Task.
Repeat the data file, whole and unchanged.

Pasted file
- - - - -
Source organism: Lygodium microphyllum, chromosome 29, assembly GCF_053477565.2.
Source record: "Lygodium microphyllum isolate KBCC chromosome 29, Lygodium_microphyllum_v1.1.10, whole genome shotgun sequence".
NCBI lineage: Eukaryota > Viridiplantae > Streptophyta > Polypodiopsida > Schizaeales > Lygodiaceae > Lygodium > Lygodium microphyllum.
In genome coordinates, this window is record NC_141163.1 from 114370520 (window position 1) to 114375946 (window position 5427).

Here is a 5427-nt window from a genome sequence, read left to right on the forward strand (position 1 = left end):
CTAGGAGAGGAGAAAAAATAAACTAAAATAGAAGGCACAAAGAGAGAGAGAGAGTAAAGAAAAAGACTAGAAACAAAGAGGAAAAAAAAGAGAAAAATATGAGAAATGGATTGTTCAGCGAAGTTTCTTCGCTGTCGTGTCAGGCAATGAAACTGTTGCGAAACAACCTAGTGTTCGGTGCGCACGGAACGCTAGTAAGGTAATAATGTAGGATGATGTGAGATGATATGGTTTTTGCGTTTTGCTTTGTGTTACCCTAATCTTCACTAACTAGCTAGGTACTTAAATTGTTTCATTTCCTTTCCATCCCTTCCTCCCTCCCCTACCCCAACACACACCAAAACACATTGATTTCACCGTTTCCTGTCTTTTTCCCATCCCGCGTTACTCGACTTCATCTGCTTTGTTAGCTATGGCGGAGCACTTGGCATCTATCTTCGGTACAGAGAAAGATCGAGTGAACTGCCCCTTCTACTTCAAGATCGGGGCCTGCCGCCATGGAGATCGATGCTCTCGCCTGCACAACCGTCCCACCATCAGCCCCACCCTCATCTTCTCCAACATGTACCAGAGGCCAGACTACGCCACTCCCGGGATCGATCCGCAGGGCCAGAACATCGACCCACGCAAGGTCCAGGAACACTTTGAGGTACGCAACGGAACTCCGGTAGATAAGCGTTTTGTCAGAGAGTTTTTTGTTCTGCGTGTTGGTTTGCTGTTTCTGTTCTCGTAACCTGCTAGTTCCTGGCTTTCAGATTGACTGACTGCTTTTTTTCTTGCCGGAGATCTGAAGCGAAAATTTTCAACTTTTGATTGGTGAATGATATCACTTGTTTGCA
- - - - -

Source organism: Lygodium microphyllum, chromosome 29, assembly GCF_053477565.2.
Source record: "Lygodium microphyllum isolate KBCC chromosome 29, Lygodium_microphyllum_v1.1.10, whole genome shotgun sequence".
NCBI lineage: Eukaryota > Viridiplantae > Streptophyta > Polypodiopsida > Schizaeales > Lygodiaceae > Lygodium > Lygodium microphyllum.
In genome coordinates, this window is record NC_141163.1 from 114370520 (window position 1) to 114375946 (window position 5427).

Here is a 5427-nt window from a genome sequence, read left to right on the forward strand (position 1 = left end):
CTAGGAGAGGAGAAAAAATAAACTAAAATAGAAGGCACAAAGAGAGAGAGAGAGTAAAGAAAAAGACTAGAAACAAAGAGGAAAAAAAAGAGAAAAATATGAGAAATGGATTGTTCAGCGAAGTTTCTTCGCTGTCGTGTCAGGCAATGAAACTGTTGCGAAACAACCTAGTGTTCGGTGCGCACGGAACGCTAGTAAGGTAATAATGTAGGATGATGTGAGATGATATGGTTTTTGCGTTTTGCTTTGTGTTACCCTAATCTTCACTAACTAGCTAGGTACTTAAATTGTTTCATTTCCTTTCCATCCCTTCCTCCCTCCCCTACCCCAACACACACCAAAACACATTGATTTCACCGTTTCCTGTCTTTTTCCCATCCCGCGTTACTCGACTTCATCTGCTTTGTTAGCTATGGCGGAGCACTTGGCATCTATCTTCGGTACAGAGAAAGATCGAGTGAACTGCCCCTTCTACTTCAAGATCGGGGCCTGCCGCCATGGAGATCGATGCTCTCGCCTGCACAACCGTCCCACCATCAGCCCCACCCTCATCTTCTCCAACATGTACCAGAGGCCAGACTACGCCACTCCCGGGATCGATCCGCAGGGCCAGAACATCGACCCACGCAAGGTCCAGGAACACTTTGAGGTACGCAACGGAACTCCGGTAGATAAGCGTTTTGTCAGAGAGTTTTTTGTTCTGCGTGTTGGTTTGCTGTTTCTGTTCTCGTAACCTGCTAGTTCCTGGCTTTCAGATTGACTGACTGCTTTTTTTCTTGCCGGAGATCTGAAGCGAAAATTTTCAACTTTTGATTGGTGAATGATATCACTTGTTTGCA